Campiglio's cosmopolitan style can be seen, on a regular basis, showcased in the numerous swanky fashion boutiques, high-class restaurants and four-star hotels, all in the blissfully “pedestrianised” town center. Prices are quite higher than you may expect, but then this isn't a resort aimed at young hell-raisers on a beer budget; indeed, the nightlife is far from typically hedonistic (although anything tends to go at the out-of-town Zangola club). Campiglio is suitable for beginners and young families: the slopes are seldom disorderly, almost one-half of them easygoing blues and all brilliantly maintained with a first-class system of grooming and a lot of snow blowers.
Being a ski beginners' heaven, Madonna di Campiglio has a lot of long, easygoing blues that even complete newbies would be comfortable cruising by the end of the week. To get things started, ride the free shuttle bus to Campo Carlo Magno, where a good choice of non-threatening nursery slopes help in taking the edge off. Not long after, you will be gear up for the big time, and it doesn't get any larger than the network of winding blue runs that start from the peak of Passo Groste (2,505m; accessed via the Groste gondola at the far end of town), culminating in the Pozza Vecia piste to Campiglio - although watch out for crowds during peak season, as this is one of the more popular runs. Similar epic adventures are waiting at the top of the Pradalago on the other side of the valley: beginners can take the Pradalago Facile from top to town, featuring wonderful sweeping sights through the jagged Brenta peaks.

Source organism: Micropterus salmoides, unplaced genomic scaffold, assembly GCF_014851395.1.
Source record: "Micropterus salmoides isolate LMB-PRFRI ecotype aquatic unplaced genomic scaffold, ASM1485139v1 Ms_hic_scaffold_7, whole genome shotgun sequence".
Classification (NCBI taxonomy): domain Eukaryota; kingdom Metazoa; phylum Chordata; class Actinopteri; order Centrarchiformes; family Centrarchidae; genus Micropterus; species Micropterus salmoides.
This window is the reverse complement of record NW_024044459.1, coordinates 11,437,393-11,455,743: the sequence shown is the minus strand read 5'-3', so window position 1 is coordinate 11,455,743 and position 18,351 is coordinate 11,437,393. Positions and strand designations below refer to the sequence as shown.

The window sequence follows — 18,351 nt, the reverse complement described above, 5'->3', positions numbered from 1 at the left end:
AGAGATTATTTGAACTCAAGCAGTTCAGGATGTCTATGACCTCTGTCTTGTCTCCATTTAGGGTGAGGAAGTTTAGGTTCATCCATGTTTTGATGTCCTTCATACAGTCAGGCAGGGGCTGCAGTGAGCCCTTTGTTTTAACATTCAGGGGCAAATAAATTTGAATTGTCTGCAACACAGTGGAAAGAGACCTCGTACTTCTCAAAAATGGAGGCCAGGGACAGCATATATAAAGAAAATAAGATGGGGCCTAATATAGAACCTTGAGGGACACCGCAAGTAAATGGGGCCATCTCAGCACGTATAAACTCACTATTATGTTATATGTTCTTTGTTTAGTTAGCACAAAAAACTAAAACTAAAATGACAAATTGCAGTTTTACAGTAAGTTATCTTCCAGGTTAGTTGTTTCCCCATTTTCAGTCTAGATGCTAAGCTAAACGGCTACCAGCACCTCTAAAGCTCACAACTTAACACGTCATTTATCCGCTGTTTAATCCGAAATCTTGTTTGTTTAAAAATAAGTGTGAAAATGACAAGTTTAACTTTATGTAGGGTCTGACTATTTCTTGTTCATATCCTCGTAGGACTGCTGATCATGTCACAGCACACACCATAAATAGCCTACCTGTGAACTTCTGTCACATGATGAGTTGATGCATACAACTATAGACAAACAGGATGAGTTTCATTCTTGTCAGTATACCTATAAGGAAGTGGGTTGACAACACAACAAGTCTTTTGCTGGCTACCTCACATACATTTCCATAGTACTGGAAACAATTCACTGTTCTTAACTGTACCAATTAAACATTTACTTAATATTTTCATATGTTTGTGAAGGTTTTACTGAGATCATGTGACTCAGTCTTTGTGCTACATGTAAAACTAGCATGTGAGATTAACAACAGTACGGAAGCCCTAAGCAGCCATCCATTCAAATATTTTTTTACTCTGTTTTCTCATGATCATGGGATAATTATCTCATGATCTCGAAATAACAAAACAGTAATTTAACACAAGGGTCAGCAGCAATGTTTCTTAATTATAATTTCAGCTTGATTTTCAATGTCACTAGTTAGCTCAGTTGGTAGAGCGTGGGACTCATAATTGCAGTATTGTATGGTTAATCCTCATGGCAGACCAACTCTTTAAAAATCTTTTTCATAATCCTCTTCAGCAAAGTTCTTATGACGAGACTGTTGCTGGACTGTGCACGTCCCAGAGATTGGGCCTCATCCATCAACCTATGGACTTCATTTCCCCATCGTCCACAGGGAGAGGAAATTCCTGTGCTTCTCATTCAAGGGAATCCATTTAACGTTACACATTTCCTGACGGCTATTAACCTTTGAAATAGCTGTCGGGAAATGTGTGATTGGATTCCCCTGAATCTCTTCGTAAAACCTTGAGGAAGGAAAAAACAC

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The Spa Complex is Structured in a Typical Chalet Style With Many Environmentally Friendly Elements. The 25-Room Ski Hotel Offers Guests Use of a Lobby
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